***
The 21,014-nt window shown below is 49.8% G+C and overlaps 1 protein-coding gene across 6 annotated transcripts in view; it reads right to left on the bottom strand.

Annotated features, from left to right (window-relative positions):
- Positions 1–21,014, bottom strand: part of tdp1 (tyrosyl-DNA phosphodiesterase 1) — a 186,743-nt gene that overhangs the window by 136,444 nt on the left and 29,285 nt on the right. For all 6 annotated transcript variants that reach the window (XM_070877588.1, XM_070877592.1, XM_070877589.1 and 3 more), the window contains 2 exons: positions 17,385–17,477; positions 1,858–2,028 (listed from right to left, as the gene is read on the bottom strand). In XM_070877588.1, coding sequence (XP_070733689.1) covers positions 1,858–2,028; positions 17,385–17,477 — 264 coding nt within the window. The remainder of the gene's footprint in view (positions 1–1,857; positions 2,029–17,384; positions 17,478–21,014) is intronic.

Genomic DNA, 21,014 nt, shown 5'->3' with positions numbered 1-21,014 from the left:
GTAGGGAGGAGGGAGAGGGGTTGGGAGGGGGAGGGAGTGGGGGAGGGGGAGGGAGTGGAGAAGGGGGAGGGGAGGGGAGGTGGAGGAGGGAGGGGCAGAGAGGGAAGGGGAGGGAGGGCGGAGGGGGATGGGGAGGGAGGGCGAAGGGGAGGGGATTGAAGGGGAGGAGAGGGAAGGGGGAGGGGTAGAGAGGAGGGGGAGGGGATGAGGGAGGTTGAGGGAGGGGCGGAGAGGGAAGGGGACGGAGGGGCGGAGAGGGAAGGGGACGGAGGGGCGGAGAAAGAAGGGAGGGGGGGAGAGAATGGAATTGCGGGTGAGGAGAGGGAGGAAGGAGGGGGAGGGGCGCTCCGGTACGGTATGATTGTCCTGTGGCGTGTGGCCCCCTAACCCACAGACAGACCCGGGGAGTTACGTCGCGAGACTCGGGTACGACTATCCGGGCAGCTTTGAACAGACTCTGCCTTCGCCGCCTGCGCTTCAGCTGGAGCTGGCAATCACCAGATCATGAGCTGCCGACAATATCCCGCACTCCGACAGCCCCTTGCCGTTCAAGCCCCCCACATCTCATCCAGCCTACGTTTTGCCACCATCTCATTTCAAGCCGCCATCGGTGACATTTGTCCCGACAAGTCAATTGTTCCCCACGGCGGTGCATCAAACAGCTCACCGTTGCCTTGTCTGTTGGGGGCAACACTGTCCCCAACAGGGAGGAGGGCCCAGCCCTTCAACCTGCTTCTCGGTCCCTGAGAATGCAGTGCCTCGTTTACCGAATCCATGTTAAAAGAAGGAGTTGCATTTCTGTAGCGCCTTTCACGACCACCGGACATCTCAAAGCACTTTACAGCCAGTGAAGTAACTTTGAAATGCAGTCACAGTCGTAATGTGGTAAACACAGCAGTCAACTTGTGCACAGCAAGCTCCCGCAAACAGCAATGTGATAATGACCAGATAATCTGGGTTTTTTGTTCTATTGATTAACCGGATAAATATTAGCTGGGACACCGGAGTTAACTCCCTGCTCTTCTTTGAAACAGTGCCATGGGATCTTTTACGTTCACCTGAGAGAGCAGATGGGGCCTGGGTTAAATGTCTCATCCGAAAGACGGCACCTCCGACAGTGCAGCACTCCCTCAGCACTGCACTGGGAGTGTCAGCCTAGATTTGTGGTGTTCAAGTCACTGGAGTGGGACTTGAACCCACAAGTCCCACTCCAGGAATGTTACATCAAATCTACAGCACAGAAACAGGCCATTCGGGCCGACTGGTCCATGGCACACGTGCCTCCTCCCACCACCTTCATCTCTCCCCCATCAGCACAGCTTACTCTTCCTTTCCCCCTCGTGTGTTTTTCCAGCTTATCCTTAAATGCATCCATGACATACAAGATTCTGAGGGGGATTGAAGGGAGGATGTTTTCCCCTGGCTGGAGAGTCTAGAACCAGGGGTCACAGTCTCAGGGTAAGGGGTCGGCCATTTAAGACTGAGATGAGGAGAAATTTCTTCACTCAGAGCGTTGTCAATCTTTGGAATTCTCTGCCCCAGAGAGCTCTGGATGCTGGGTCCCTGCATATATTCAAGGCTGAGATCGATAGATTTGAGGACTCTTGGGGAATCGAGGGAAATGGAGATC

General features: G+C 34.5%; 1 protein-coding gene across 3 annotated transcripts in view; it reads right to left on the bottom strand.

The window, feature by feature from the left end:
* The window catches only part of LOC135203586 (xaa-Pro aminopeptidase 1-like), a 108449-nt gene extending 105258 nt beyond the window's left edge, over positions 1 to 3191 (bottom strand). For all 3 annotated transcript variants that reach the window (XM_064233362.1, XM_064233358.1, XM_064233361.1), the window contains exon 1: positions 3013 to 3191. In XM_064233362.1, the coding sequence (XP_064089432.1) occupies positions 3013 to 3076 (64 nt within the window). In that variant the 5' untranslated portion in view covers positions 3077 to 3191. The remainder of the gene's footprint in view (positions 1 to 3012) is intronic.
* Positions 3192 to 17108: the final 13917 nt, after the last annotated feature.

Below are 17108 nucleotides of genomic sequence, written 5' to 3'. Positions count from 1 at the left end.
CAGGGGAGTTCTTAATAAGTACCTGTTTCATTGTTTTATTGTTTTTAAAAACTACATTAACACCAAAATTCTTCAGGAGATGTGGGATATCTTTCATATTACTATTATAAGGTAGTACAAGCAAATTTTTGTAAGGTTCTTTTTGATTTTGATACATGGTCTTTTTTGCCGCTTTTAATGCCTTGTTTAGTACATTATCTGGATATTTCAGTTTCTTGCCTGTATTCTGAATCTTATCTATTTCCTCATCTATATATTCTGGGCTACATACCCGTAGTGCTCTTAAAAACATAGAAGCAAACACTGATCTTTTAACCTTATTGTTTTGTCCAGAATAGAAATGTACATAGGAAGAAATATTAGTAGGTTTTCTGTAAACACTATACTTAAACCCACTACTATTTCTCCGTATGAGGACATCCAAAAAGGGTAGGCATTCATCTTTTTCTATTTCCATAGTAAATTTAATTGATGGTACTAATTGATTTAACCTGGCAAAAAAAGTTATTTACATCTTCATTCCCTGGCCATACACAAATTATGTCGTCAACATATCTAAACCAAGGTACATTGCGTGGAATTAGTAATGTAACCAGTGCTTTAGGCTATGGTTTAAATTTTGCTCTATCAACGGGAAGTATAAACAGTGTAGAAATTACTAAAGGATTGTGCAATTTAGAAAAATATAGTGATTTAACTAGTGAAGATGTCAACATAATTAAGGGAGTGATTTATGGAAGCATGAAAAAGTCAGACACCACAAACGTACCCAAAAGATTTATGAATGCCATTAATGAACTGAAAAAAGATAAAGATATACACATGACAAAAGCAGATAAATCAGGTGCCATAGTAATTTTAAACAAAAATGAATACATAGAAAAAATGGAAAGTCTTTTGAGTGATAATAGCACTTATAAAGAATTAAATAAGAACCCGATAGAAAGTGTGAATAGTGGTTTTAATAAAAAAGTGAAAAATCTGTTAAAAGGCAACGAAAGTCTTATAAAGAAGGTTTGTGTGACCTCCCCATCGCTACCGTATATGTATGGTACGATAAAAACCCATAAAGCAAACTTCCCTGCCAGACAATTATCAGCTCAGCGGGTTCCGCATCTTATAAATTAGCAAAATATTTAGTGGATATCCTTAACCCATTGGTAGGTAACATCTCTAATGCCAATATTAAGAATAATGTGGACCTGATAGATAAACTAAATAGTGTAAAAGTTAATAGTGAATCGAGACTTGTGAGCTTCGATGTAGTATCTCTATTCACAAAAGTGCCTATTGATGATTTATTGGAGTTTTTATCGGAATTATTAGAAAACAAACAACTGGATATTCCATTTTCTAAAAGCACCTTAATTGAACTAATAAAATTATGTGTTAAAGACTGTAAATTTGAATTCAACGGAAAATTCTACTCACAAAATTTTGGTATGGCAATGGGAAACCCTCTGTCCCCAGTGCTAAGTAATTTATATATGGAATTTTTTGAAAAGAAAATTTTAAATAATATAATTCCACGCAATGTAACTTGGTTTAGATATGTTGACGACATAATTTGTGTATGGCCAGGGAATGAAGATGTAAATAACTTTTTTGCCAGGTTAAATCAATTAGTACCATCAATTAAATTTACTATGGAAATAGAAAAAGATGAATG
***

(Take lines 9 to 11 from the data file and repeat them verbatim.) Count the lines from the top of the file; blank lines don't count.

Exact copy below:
* Positions 3192 to 17108: the final 13917 nt, after the last annotated feature.

Below are 17108 nucleotides of genomic sequence, written 5' to 3'. Positions count from 1 at the left end.
CAGGGGAGTTCTTAATAAGTACCTGTTTCATTGTTTTATTGTTTTTAAAAACTACATTAACACCAAAATTCTTCAGGAGATGTGGGATATCTTTCATATTACTATTATAAGGTAGTACAAGCAAATTTTTGTAAGGTTCTTTTTGATTTTGATACATGGTCTTTTTTGCCGCTTTTAATGCCTTGTTTAGTACATTATCTGGATATTTCAGTTTCTTGCCTGTATTCTGAATCTTATCTATTTCCTCATCTATATATTCTGGGCTACATACCCGTAGTGCTCTTAAAAACATAGAAGCAAACACTGATCTTTTAACCTTATTGTTTTGTCCAGAATAGAAATGTACATAGGAAGAAATATTAGTAGGTTTTCTGTAAACACTATACTTAAACCCACTACTATTTCTCCGTATGAGGACATCCAAAAAGGGTAGGCATTCATCTTTTTCTATTTCCATAGTAAATTTAATTGATGGTACTAATTGATTTAACCTGGCAAAAAAAGTTATTTACATCTTCATTCCCTGGCCATACACAAATTATGTCGTCAACATATCTAAACCAAGGTACATTGCGTGGAATTAGTAATGTAACCAGTGCTTTAGGCTATGGTTTAAATTTTGCTCTATCAACGGGAAGTATAAACAGTGTAGAAATTACTAAAGGATTGTGCAATTTAGAAAAATATAGTGATTTAACTAGTGAAGATGTCAACATAATTAAGGGAGTGATTTATGGAAGCATGAAAAAGTCAGACACCACAAACGTACCCAAAAGATTTATGAATGCCATTAATGAACTGAAAAAAGATAAAGATATACACATGACAAAAGCAGATAAATCAGGTGCCATAGTAATTTTAAACAAAAATGAATACATAGAAAAAATGGAAAGTCTTTTGAGTGATAATAGCACTTATAAAGAATTAAATAAGAACCCGATAGAAAGTGTGAATAGTGGTTTTAATAAAAAAGTGAAAAATCTGTTAAAAGGCAACGAAAGTCTTATAAAGAAGGTTTGTGTGACCTCCCCATCGCTACCGTATATGTATGGTACGATAAAAACCCATAAAGCAAACTTCCCTGCCAGACAATTATCAGCTCAGCGGGTTCCGCATCTTATAAATTAGCAAAATATTTAGTGGATATCCTTAACCCATTGGTAGGTAACATCTCTAATGCCAATATTAAGAATAATGTGGACCTGATAGATAAACTAAATAGTGTAAAAGTTAATAGTGAATCGAGACTTGTGAGCTTCGATGTAGTATCTCTATTCACAAAAGTGCCTATTGATGATTTATTGGAGTTTTTATCGGAATTATTAGAAAACAAACAACTGGATATTCCATTTTCTAAAAGCACCTTAATTGAACTAATAAAATTATGTGTTAAAGACTGTAAATTTGAATTCAACGGAAAATTCTACTCACAAAATTTTGGTATGGCAATGGGAAACCCTCTGTCCCCAGTGCTAAGTAATTTATATATGGAATTTTTTGAAAAGAAAATTTTAAATAATATAATTCCACGCAATGTAACTTGGTTTAGATATGTTGACGACATAATTTGTGTATGGCCAGGGAATGAAGATGTAAATAACTTTTTTGCCAGGTTAAATCAATTAGTACCATCAATTAAATTTACTATGGAAATAGAAAAAGATGAATG